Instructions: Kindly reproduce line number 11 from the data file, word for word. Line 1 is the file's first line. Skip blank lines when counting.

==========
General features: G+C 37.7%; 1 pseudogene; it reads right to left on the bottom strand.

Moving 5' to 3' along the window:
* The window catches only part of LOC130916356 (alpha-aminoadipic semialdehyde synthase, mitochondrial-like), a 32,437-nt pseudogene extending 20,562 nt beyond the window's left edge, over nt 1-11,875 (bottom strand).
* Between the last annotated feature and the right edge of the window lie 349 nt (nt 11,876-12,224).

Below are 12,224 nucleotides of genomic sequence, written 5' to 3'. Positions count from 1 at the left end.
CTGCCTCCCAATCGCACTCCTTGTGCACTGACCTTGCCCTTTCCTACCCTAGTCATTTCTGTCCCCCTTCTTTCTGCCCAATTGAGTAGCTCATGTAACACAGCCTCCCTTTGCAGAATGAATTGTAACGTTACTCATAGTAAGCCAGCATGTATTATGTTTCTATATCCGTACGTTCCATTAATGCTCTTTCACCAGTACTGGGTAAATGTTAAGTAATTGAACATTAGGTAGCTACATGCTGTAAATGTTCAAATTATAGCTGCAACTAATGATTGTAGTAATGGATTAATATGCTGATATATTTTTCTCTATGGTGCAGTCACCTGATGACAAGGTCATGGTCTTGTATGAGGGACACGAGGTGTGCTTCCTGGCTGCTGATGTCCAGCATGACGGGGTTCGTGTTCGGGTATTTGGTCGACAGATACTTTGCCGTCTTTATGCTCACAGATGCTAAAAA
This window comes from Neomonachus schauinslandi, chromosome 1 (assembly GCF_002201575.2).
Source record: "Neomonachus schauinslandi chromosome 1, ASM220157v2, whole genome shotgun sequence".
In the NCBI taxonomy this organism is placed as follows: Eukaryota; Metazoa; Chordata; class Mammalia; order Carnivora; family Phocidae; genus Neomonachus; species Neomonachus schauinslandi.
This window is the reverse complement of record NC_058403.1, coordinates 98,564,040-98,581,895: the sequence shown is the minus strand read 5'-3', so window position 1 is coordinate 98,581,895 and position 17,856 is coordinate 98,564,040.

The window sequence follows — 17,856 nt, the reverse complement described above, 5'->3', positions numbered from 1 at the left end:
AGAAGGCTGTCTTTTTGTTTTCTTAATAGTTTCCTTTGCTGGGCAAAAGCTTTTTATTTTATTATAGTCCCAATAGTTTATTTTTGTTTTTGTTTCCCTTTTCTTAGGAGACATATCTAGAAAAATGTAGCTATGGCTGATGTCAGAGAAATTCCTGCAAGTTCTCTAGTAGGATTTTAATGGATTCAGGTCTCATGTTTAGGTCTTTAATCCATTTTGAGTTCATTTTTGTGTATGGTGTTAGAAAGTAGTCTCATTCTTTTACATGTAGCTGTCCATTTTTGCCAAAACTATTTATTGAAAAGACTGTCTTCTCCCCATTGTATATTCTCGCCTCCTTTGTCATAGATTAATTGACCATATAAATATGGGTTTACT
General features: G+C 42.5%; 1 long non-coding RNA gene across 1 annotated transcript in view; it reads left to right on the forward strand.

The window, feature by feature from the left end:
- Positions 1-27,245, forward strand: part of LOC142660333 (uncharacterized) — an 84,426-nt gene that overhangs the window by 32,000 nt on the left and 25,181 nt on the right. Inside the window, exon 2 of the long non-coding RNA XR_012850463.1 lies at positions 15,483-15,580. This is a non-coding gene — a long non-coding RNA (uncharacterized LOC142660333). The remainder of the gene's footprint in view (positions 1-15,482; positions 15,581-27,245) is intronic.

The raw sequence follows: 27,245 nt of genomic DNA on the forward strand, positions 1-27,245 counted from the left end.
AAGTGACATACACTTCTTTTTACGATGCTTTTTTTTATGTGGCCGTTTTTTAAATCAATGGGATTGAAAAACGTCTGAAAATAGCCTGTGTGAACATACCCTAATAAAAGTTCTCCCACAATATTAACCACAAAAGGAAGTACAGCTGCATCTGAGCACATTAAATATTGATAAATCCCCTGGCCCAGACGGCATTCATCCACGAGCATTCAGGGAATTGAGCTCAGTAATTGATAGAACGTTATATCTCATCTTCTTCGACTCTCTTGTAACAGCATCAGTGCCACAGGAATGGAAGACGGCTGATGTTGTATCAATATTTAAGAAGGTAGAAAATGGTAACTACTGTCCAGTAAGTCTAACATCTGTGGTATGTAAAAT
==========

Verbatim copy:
The window sequence follows — 17,856 nt, the reverse complement described above, 5'->3', positions numbered from 1 at the left end: